Small dams are "an available source of energy that has not been fully exploited," said George S. McIsaac, the assistant secretary of Energy in charge of small dams, oil shale and other alternate energies. They offer "the potential to back out some of the imported petroleum that is now sapping our national strength." They are "reasonably economic, environmentally benign and directly applicable to power generation."
In the past year, the DOE has financed feasibility studies for reusing more than a hundred dam sites, has paid part of the cost of a handful of demonstration dam projects, and has started engineering research on updating the design of small power plants.
But development of small dams is hung up over problems ranging from fish ladders and environmental reviews to investment tax credits and wholesale electric rates.
As an alternative to oil, small dams also suffer from a lack of sex appeal (compared with solar energy or snyfuels), a shortage of congressional supporters, and considerable suspicion and jealousy among hydropower advocates. The Corps of Engineers and the Bureau of Reclamation, the federal government's leading dam builders, are regarded as the enemy by the conservation and preservation, small-is-beautiful, soft-technology people who are touting small-scale hydropower.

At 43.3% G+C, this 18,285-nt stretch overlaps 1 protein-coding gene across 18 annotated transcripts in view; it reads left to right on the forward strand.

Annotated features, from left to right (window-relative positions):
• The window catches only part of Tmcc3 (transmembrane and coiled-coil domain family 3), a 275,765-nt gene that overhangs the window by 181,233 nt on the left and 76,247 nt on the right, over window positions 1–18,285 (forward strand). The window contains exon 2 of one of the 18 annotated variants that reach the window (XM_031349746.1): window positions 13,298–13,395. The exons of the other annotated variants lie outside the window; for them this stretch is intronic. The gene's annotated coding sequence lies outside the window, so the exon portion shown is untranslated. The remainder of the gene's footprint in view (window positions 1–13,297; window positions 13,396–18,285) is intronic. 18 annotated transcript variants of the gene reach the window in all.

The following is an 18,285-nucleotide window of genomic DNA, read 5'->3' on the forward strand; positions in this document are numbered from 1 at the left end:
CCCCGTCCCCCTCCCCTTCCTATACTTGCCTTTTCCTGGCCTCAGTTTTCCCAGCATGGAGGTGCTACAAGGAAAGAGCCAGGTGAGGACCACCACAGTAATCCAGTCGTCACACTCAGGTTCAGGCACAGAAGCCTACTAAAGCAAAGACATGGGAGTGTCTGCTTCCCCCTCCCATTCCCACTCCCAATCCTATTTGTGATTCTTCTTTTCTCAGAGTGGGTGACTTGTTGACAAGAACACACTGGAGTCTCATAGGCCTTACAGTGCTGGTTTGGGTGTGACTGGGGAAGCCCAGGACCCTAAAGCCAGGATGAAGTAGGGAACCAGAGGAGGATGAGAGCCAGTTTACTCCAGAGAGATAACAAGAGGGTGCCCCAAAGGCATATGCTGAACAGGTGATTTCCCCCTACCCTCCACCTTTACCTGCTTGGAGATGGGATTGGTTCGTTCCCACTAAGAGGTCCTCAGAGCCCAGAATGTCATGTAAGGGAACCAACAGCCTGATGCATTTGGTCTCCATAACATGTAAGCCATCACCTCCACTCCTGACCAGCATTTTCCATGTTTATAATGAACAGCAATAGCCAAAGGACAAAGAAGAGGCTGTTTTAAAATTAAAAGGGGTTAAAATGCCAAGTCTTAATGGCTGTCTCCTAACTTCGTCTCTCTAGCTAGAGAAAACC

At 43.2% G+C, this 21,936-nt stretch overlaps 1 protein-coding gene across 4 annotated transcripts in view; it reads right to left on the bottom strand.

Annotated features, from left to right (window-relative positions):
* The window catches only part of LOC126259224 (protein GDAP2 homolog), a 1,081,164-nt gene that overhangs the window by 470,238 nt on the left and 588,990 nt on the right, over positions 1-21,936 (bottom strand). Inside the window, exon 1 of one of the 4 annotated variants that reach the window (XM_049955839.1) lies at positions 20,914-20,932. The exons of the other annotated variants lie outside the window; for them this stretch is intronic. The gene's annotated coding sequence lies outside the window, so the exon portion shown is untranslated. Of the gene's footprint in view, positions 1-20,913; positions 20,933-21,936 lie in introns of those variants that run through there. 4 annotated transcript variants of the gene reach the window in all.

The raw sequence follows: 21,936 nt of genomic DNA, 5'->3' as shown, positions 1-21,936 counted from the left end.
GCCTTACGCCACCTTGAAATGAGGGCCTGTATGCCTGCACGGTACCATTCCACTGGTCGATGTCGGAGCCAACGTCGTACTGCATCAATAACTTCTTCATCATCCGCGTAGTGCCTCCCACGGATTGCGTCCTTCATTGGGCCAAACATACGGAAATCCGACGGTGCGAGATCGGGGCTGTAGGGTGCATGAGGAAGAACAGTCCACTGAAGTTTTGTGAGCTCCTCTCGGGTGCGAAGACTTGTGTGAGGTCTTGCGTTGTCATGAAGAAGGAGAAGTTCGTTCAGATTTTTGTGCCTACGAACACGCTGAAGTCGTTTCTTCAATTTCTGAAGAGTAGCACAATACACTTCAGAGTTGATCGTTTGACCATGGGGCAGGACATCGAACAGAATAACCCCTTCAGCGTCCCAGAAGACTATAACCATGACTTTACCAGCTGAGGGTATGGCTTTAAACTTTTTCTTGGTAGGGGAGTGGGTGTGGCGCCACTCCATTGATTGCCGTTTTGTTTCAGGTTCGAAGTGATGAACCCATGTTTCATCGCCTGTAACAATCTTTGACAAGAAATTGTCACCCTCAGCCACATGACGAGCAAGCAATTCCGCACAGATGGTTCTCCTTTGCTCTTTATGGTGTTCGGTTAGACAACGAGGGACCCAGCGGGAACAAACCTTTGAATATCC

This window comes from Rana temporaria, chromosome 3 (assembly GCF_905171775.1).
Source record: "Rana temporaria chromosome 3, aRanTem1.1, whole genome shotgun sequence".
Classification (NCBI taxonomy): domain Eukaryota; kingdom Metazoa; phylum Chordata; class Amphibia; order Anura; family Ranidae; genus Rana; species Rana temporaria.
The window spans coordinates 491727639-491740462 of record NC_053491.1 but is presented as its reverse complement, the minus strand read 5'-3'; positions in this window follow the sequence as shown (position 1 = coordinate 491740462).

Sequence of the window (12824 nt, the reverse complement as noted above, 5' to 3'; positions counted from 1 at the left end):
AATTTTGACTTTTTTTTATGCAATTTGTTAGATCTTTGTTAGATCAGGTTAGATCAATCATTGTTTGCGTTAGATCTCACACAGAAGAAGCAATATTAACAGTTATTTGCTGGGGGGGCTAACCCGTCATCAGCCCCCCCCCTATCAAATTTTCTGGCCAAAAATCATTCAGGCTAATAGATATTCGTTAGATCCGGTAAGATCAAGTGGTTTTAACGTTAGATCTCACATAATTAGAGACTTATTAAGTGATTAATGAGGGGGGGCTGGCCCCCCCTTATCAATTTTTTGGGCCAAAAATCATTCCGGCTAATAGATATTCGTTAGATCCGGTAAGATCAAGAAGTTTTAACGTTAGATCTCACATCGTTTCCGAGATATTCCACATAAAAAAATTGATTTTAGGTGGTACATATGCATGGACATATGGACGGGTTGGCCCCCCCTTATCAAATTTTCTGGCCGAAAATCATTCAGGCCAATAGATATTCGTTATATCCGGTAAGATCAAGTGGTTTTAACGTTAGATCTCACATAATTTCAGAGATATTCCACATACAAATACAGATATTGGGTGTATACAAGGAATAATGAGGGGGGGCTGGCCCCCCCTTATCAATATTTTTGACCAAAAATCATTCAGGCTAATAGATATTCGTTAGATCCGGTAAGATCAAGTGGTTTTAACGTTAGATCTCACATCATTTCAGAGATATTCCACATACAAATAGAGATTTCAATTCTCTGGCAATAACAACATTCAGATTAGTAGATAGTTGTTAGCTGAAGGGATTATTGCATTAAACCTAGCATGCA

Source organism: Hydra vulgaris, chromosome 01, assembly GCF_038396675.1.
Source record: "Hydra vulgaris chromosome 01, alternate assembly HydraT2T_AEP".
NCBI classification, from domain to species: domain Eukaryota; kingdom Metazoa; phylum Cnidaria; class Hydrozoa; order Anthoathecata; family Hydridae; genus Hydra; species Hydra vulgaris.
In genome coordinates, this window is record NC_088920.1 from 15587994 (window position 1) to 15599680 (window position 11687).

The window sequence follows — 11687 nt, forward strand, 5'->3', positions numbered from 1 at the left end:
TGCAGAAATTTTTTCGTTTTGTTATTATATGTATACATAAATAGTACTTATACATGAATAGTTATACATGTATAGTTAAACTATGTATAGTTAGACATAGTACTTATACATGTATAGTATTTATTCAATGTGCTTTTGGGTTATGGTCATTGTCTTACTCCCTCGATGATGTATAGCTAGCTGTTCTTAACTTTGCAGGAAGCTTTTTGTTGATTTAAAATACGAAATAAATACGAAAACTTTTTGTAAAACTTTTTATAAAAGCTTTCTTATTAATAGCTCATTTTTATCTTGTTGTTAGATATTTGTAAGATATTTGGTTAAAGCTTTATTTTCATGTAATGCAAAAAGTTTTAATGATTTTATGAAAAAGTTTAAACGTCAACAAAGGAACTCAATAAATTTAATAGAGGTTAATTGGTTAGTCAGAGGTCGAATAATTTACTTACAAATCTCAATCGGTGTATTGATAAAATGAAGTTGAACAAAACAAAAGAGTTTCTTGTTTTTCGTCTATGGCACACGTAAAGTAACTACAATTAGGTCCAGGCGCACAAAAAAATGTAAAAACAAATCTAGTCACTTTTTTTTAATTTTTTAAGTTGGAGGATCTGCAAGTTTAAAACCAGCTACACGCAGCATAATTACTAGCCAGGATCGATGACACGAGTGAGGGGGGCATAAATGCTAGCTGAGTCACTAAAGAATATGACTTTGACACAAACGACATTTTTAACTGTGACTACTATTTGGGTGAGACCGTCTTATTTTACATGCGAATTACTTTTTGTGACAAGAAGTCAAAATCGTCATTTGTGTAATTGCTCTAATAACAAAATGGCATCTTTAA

Legislation to promote water power is viewed suspiciously by some conservation groups because it would enlarge the definition of "small" dams and would expand the role of the Corps of Engineers. A bill introduced by Sen. Mike Gravel (R-Alaska) would permit the Corps to build dams costing up to $15 million without the project-by-project congressional approval now required for all Corps projects.
The Corps' chief engineer, Lt. Gen. J. W. Morris, said the Army has no interest in becoming a major builder of small dams, but has the potential to triple its production of hydroelectric power. The Corps of Engineers' 67 dams supplied the electricity consumed by nearly 10 million families last year, and another 29 dams are now under construction. The Corps figures its dams saved the nation from importing 5.6 billion gallons of oil.